But this is a numerical measure of ratio, and can only be applied strictly when the antecedent and consequent are to one another as one number to another.

And generally, if the two lines AB, CD contain a and b units respectively, and q be the quotient which indicates the number of times the number b is contained in a, then q is the measure of the ratio of the two numbers a and b: and if EF and GH contain c and d units, and the number d be contained 9 times in c: the number a has to b the same ratio as the number c has to d.

This is the numerical definition of proportion, which is thus expressed in Euclid's Elements, Book VII, definition 20. "Four numbers are proportionals when the first is the same multiple of the second, or the same part or parts of it, as the third is of the fourth.' This definition of the proportion of four numbers, leads at once to an equation:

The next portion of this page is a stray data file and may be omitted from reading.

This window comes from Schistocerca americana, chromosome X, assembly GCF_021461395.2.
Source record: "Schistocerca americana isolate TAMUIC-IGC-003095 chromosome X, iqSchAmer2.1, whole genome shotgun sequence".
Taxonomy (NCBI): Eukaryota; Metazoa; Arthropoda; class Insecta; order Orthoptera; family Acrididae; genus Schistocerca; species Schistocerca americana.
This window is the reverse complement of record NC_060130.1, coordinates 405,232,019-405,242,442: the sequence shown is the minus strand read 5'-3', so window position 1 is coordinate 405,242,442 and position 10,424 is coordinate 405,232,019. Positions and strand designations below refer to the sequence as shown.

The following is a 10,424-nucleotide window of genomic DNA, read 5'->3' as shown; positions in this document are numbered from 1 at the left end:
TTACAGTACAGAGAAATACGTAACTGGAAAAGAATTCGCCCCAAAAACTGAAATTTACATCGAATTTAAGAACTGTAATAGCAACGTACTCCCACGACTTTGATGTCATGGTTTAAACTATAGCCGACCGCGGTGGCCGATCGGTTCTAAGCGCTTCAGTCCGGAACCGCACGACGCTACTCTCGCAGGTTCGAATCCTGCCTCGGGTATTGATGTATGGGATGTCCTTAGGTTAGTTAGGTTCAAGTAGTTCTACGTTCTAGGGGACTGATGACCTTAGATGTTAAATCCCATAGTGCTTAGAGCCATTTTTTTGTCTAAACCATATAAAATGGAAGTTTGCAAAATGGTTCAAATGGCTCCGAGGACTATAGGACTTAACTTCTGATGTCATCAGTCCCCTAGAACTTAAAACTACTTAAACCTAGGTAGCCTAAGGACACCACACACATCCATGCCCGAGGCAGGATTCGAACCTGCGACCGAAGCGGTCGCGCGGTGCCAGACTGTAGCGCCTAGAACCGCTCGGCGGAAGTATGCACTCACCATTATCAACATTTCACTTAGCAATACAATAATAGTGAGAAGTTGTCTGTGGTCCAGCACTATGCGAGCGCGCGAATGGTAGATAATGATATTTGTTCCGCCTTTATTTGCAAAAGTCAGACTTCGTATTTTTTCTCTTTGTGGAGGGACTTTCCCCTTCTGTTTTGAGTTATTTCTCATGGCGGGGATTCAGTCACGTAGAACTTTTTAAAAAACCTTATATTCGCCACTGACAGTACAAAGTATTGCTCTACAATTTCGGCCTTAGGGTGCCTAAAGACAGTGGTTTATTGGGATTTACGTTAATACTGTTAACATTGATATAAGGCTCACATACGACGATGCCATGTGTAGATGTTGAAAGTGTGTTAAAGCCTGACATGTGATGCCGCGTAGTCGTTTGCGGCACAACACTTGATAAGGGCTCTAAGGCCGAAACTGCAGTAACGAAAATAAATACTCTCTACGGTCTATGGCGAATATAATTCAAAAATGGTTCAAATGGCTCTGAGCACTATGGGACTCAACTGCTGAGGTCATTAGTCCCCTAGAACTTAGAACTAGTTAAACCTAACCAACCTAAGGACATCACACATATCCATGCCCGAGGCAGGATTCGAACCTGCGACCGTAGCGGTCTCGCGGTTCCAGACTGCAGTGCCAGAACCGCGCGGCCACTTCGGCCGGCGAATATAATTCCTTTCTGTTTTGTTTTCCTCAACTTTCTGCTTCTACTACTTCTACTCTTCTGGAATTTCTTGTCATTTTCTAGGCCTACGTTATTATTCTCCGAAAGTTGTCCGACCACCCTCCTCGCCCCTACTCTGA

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which is the fundamental equation upon which all the

reasonings on the proportion of numbers depend.

If four numbers be proportionals, the product of the extremes is equal to the product of the means

For if a, b, c, d be proportionals, or a ; b :: c : d.

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that is, the product of the extremes is equal to the product of the means. And conversely, If the product of the two extremes be equal to the product of the two means, the four numbers are proportionals.

For if a, b, c, d, be four quantities,